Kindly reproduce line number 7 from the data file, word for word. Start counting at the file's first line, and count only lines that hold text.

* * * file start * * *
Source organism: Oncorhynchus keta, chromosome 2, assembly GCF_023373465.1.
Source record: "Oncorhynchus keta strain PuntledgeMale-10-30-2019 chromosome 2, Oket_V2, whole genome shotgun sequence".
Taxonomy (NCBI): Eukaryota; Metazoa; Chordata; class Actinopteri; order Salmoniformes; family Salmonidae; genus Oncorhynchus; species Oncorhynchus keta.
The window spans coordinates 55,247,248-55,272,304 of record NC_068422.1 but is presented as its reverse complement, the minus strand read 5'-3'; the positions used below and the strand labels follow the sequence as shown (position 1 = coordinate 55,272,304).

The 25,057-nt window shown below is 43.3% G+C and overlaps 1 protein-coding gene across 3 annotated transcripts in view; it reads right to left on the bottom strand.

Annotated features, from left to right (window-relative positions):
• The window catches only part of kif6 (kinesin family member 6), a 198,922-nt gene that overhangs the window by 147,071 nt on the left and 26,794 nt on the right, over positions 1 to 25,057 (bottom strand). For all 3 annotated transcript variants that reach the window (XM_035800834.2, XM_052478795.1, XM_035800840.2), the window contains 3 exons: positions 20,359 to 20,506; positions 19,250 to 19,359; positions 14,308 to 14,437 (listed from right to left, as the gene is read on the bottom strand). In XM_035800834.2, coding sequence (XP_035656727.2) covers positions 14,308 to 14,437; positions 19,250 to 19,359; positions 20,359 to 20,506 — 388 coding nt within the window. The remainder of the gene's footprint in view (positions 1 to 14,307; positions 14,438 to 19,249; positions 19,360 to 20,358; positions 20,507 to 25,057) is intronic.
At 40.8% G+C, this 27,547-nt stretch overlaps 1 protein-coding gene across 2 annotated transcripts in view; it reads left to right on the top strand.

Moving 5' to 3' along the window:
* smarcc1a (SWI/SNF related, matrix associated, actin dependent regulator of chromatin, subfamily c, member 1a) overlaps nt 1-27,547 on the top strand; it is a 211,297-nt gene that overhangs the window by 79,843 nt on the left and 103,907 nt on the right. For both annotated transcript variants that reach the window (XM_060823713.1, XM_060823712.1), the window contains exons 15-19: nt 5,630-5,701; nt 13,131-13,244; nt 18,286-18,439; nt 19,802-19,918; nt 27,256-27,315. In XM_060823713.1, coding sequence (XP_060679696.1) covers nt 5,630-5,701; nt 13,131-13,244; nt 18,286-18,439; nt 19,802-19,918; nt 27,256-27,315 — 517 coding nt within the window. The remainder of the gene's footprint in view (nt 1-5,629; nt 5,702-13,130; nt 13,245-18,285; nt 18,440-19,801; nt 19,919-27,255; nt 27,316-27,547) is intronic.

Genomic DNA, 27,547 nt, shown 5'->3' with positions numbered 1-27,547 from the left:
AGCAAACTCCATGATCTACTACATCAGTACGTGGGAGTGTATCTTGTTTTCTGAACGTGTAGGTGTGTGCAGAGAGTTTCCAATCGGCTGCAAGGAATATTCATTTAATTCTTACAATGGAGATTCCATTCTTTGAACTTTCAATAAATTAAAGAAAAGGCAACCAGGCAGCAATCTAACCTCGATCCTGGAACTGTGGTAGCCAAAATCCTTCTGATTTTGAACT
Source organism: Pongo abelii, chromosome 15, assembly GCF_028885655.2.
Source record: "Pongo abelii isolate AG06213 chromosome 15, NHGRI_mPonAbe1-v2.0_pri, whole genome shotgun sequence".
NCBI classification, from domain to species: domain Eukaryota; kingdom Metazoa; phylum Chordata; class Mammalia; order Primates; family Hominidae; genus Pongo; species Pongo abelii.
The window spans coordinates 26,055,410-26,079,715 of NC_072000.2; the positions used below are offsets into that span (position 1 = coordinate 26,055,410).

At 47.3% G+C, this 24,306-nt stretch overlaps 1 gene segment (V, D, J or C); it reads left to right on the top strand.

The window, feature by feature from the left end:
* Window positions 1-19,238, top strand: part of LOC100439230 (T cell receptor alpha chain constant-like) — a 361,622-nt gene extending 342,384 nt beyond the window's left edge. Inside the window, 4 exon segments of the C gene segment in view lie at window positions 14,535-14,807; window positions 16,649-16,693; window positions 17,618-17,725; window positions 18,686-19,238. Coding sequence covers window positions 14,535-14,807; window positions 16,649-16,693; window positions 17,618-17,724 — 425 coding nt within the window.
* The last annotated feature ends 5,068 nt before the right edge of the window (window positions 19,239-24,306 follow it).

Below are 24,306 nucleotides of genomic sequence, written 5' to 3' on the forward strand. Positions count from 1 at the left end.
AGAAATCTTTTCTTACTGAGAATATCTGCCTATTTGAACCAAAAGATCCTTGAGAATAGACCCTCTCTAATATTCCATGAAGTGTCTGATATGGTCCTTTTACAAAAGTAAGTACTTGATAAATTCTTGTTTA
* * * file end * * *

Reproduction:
• The window catches only part of kif6 (kinesin family member 6), a 198,922-nt gene that overhangs the window by 147,071 nt on the left and 26,794 nt on the right, over positions 1 to 25,057 (bottom strand). For all 3 annotated transcript variants that reach the window (XM_035800834.2, XM_052478795.1, XM_035800840.2), the window contains 3 exons: positions 20,359 to 20,506; positions 19,250 to 19,359; positions 14,308 to 14,437 (listed from right to left, as the gene is read on the bottom strand). In XM_035800834.2, coding sequence (XP_035656727.2) covers positions 14,308 to 14,437; positions 19,250 to 19,359; positions 20,359 to 20,506 — 388 coding nt within the window. The remainder of the gene's footprint in view (positions 1 to 14,307; positions 14,438 to 19,249; positions 19,360 to 20,358; positions 20,507 to 25,057) is intronic.